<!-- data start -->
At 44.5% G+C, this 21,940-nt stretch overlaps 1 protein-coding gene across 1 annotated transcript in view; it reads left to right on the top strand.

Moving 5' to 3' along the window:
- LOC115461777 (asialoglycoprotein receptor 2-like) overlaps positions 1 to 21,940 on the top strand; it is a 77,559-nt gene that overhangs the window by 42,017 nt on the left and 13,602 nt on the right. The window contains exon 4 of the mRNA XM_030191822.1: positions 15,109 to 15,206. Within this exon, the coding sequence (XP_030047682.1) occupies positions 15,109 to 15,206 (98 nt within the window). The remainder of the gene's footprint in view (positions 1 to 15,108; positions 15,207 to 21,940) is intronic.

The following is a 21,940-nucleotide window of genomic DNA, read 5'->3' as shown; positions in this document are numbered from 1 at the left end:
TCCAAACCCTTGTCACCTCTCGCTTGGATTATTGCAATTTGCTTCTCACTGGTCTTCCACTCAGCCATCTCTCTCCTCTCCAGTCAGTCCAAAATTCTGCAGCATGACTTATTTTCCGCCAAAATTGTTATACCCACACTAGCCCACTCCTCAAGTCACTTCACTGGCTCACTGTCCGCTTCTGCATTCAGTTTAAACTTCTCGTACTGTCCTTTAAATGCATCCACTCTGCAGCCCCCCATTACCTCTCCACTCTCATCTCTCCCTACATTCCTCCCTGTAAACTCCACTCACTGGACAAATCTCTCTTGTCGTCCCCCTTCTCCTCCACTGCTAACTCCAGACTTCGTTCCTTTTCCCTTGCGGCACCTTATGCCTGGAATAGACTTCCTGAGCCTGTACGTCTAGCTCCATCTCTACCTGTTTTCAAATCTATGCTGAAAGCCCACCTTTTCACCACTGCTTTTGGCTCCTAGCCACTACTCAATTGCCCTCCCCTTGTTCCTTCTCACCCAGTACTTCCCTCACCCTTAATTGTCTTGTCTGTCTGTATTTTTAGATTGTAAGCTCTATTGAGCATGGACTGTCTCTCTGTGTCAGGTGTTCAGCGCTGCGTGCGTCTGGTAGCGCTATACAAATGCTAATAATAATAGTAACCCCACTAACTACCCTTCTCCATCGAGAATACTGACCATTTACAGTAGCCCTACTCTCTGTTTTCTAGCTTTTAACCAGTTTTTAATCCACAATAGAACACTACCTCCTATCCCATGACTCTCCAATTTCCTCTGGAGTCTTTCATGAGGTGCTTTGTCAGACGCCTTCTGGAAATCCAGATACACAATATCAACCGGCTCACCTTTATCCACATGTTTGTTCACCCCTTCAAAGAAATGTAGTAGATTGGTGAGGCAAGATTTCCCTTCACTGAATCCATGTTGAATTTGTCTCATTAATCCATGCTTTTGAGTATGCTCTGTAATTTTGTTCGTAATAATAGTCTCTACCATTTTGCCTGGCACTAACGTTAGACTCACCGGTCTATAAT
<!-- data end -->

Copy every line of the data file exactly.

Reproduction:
At 44.5% G+C, this 21,940-nt stretch overlaps 1 protein-coding gene across 1 annotated transcript in view; it reads left to right on the top strand.

Moving 5' to 3' along the window:
- LOC115461777 (asialoglycoprotein receptor 2-like) overlaps positions 1 to 21,940 on the top strand; it is a 77,559-nt gene that overhangs the window by 42,017 nt on the left and 13,602 nt on the right. The window contains exon 4 of the mRNA XM_030191822.1: positions 15,109 to 15,206. Within this exon, the coding sequence (XP_030047682.1) occupies positions 15,109 to 15,206 (98 nt within the window). The remainder of the gene's footprint in view (positions 1 to 15,108; positions 15,207 to 21,940) is intronic.

The following is a 21,940-nucleotide window of genomic DNA, read 5'->3' as shown; positions in this document are numbered from 1 at the left end:
TCCAAACCCTTGTCACCTCTCGCTTGGATTATTGCAATTTGCTTCTCACTGGTCTTCCACTCAGCCATCTCTCTCCTCTCCAGTCAGTCCAAAATTCTGCAGCATGACTTATTTTCCGCCAAAATTGTTATACCCACACTAGCCCACTCCTCAAGTCACTTCACTGGCTCACTGTCCGCTTCTGCATTCAGTTTAAACTTCTCGTACTGTCCTTTAAATGCATCCACTCTGCAGCCCCCCATTACCTCTCCACTCTCATCTCTCCCTACATTCCTCCCTGTAAACTCCACTCACTGGACAAATCTCTCTTGTCGTCCCCCTTCTCCTCCACTGCTAACTCCAGACTTCGTTCCTTTTCCCTTGCGGCACCTTATGCCTGGAATAGACTTCCTGAGCCTGTACGTCTAGCTCCATCTCTACCTGTTTTCAAATCTATGCTGAAAGCCCACCTTTTCACCACTGCTTTTGGCTCCTAGCCACTACTCAATTGCCCTCCCCTTGTTCCTTCTCACCCAGTACTTCCCTCACCCTTAATTGTCTTGTCTGTCTGTATTTTTAGATTGTAAGCTCTATTGAGCATGGACTGTCTCTCTGTGTCAGGTGTTCAGCGCTGCGTGCGTCTGGTAGCGCTATACAAATGCTAATAATAATAGTAACCCCACTAACTACCCTTCTCCATCGAGAATACTGACCATTTACAGTAGCCCTACTCTCTGTTTTCTAGCTTTTAACCAGTTTTTAATCCACAATAGAACACTACCTCCTATCCCATGACTCTCCAATTTCCTCTGGAGTCTTTCATGAGGTGCTTTGTCAGACGCCTTCTGGAAATCCAGATACACAATATCAACCGGCTCACCTTTATCCACATGTTTGTTCACCCCTTCAAAGAAATGTAGTAGATTGGTGAGGCAAGATTTCCCTTCACTGAATCCATGTTGAATTTGTCTCATTAATCCATGCTTTTGAGTATGCTCTGTAATTTTGTTCGTAATAATAGTCTCTACCATTTTGCCTGGCACTAACGTTAGACTCACCGGTCTATAAT